Francesca Romana Dell'Aglio
From Ritual to Habit. The Anthropology of London's Forma Urbis
The city used to be considered an anthropological form, where if anthropology represents the study of the human race, its culture, society and physical development, architecture remains as the traces that society leaves through its actions. The current architectural debate, however, is progressively translating the city into a mere infrastructural issue. As such, the research intends to analyse the meaning of rituals as a critical and highly relevant architectural issue that urges reopening today in order to investigate the current status of our cities' urban form.
Rituals are actions which, if performed repetitively and rhythmically as a sequence of movements, become a paradigm that generates a physical form, giving meaning to architecture as a constitution and perpetuation of quotidian social relations through the interaction of the body with a structured environment. As such, ritual becomes a space-making device, which whether performed in a group or in solitary, leaves certain physical traces behind, becoming a crucial ingredient in the design of architectural forms. This paradigmatic nature of rituals, being strictly related to its socio-political circumstances, generates a proliferation of architectural forms and typologies, which today seems to be flattened into one single way of assembling structural parts that eventually imposes on us a code of behaviour. Architects seems to have lost their agency which for centuries has favoured this anthropological perspective on our discipline, while forgetting the crucial role of the disparity of rituals in a moment of unprecedented and monotonous overbuilding. Rituals are not anymore, a fundamental in the formation of architecture, which eventually ceased to represent a form in society.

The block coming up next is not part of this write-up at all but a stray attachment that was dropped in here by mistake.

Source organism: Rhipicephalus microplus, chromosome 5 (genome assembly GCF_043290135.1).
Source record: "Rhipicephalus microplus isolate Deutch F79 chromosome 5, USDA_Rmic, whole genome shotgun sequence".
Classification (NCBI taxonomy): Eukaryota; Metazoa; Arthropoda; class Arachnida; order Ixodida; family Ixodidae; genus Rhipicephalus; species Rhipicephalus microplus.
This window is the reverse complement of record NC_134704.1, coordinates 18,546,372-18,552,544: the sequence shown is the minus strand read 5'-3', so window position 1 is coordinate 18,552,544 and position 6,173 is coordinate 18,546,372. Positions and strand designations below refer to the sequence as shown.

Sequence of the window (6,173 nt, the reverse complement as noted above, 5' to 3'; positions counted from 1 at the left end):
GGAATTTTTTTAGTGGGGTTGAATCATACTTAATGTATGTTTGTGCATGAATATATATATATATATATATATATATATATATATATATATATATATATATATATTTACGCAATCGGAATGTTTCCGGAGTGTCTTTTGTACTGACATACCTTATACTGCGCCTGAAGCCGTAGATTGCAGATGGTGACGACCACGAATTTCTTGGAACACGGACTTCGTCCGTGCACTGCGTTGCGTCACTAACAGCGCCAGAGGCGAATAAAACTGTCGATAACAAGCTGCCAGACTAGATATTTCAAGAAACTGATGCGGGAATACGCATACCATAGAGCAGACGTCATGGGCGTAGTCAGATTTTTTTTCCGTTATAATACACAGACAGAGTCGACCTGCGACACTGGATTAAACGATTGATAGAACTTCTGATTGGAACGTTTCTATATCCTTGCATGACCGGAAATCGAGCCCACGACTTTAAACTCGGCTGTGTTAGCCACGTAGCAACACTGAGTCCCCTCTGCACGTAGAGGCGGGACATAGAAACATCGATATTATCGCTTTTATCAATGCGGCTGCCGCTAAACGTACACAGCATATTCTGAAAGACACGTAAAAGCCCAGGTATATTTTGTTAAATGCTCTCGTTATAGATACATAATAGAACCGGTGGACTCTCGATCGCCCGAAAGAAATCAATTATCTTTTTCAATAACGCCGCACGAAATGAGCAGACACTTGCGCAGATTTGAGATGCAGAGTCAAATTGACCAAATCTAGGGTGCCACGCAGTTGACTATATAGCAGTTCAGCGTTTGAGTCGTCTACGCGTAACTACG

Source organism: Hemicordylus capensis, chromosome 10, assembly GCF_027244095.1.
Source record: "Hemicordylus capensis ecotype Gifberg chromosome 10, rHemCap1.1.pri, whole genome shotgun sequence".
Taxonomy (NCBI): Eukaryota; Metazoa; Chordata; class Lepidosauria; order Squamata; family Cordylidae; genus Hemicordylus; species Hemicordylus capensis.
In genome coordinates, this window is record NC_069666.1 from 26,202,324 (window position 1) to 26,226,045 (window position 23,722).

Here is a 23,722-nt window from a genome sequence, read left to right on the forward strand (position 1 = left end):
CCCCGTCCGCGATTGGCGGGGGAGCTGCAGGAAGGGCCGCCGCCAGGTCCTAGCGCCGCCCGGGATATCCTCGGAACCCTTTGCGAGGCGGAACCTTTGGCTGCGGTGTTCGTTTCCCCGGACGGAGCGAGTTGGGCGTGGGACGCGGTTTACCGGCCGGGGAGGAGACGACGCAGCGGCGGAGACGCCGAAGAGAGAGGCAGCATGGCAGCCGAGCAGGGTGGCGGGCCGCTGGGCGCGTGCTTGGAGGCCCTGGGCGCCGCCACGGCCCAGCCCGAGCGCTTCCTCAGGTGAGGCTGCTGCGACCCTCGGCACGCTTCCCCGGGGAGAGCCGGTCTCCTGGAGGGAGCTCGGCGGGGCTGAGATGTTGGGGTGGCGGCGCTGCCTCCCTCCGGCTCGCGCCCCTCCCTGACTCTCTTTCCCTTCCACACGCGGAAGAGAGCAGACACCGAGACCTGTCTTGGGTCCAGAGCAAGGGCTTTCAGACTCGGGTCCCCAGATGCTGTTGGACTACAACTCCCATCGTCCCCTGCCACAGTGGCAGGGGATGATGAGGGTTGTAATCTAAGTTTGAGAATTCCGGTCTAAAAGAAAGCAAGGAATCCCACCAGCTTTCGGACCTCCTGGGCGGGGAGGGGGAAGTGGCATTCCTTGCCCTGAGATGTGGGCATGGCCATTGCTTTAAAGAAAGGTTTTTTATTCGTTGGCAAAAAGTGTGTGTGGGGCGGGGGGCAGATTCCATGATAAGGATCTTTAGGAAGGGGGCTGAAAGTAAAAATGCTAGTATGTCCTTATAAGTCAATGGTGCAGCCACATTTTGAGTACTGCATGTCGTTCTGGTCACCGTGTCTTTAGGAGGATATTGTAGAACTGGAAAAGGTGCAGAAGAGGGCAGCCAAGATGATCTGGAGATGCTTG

This condition is evident at best in London: the city of brick and stones has become the city of steel – or concrete – structural frames and glass and has developed a standardised mode of types that spatially creates a standardised forma vitae or habit. Such a condition has today turned London into an agglomeration of introverted, secure and anonymous buildings, where the identical prefabrication in their construction proposes and ultimately produces a monotonous form of everyday habitual actions where architecture has been reduced into a mechanism for the construction of financial gain, where the act of building prevails over the act of thinking.
This thesis will look at the downfall of the contemporary city from an anthropological lens: this shift, here defined from ritual to habit, where if once the ritual was producing a space, today such a ritual is turned into a habit constrained by the space itself and its required standard conventions. The intention is not to find a solution to the way we design our city-compromise between investors, developers and builders, but rather to propose a re-think of the city as an anthropological form, where architects can find again their agency.
School of Architecture
Architecture Research, 2017–
Francesca is an architect, writer and educator. Having graduated from the Istituto Universitario di Architettura di Venezia (IUAV), she holds a Master's degree with Distinction from the Architectural Association in London. Francesca has previously been a unit tutor at IUAV and Oxford Brookes, and she is currently teaching assistant in History and Theory Studies at Central Saint Martins, Architectural Association and the Royal College of Art.
For several years she has collaboratively worked on multiple exhibitions, including projects for the last three Venice Architecture Biennales. Since 2011 she has been editor of the Venice-based academic journal Engramma. Her research focuses on the relationship between rituals and architectural forms, and it has been discussed in different conference and symposia. Her writings appear in Lobby, STUDIO Magazine, Engramma, and other publications.